Stigmata and Religious Symbolism in "Home Alone"

            Religious symbolism in secular Christmas films is nothing new. The holiday itself is a nice mixture of non-religious traditions with varying degrees of Christian undertones. So you’re making a movie about Christmas and you want to throw in a Church or a cross somewhere – no big deal - but to specifically use the graphic symbolism of the wounds of crucifixion in a classic family comedy was a bold – and often missed – choice by director Chris Columbus in the 1990 film, “Home Alone.”
Not sure what I’m referring to? Hit “read more” for evidence and analysis that I am shocked to be (as far as my google searching has shown) the first to discuss online...

            First, we have to clarify what we’re talking about. Stigmata typically means a mark or visual sign left by a particular circumstance. In a Christian context, however, Stigmata strictly refers to the scars left on Jesus’ body through the crucifixion process. Sometimes this is around the head (crown of thorns) but more often, it is the scars on the hand signifying where the nails where driven through his hands. Since about the 13th century there have been claims of the scars miraculously showing up on devoted worshippers. Though most believe this to be self-inflicted hysteria (because they didn’t start happening until the 13th century, they never looked the same, etc.) there have been a good amount of people that have believed it to be a miraculous occurrence.
            Where it is more present, however, is in art. The use of bruises, cuts, or scars on the palms or back of the hand are very popular in both religious and non religious paintings. To those familiar with symbolism, it’s like an indicator to associate it’s barer with the suffering of Christ, much like the cross pose used in many films to symbolize martyrdom.
            So where is the Stigmatic symbolism in “Home Alone” – the slapstick filled, family friendly, Christmas classic? It finds itself in the film’s D-story of fear and redemption, Old Man Marley. He salts the roads, sports a beard, and scares the hell out of Kevin McCallester throughout the film. But if we look close, we can see that he bares the symbolic scars of crucifixion.

Here we see the character’s hand for the first time, bloodied up and wrapped in a bandage. This is such a deliberate shot by the director that there is no denying that he wants our attention – even if subconscious – on this wound. And for those of you that doubt the importance and simply claim it’s a nice way to scare Kevin, check out the next shot.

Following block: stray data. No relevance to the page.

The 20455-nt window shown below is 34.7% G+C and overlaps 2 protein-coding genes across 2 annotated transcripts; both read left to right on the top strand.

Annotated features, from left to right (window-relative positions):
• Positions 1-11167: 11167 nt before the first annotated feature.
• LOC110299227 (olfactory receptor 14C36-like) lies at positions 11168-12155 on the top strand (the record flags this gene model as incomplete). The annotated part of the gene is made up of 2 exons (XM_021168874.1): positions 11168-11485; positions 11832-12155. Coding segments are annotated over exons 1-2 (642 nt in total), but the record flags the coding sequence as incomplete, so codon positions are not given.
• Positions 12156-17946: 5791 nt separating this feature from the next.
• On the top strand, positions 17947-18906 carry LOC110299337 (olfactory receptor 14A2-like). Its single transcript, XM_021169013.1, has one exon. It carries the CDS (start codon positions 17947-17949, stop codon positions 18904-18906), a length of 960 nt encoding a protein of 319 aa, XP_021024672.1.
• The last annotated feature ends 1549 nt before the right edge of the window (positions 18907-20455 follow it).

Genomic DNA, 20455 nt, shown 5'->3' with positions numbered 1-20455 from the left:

If it’s just scary imagery, why would the director make a point in showing us that the wound goes all the way through his hand? Plot-wise, it’s hidden very well, but there is no denying that the imagery is drawn up for us to start making comparisons: Is there more to this man that Kevin is scared of? Is this man suffering like Christ did?
What the film does next goes beyond the abilities of a painting’s symbolism, it makes use of it’s medium by incorporating Time into the equation. We’ve seen the scars, what’s next?

What we see here takes place right after the scene in which Old Man Marley confesses to Kevin the cause of his suffering – that he has been estranged from his son and that it’s his own fear that has prevented him from reuniting with him. Kevin, with a child’s simplistic wisdom, gives him exactly the right advice that begins his redemption: to simply call. So what we’re seeing is the healing of his suffering. This is clearly a deliberate insert shot of the man’s Band-Aid (sorry for the poor image quality if you weren’t sure it’s a Band-Aid. On DVD and Blu-ray it is very clear). The healing has begun.

And here, in the end of the film, Kevin looks out his window to see Old Man Marley reuniting with his son and granddaughter. His suffering is over, and his wounds are healed. Now I’m no doctor, but I know that a puncture through the palms isn’t going to completely clear up in a few days without…a miracle.
And you thought it was a kids movie.

What do you think? What else can we draw from this? Does Kevin act as a religious or historical symbol in his story of redemption? What other films have you seen this symbolism in?

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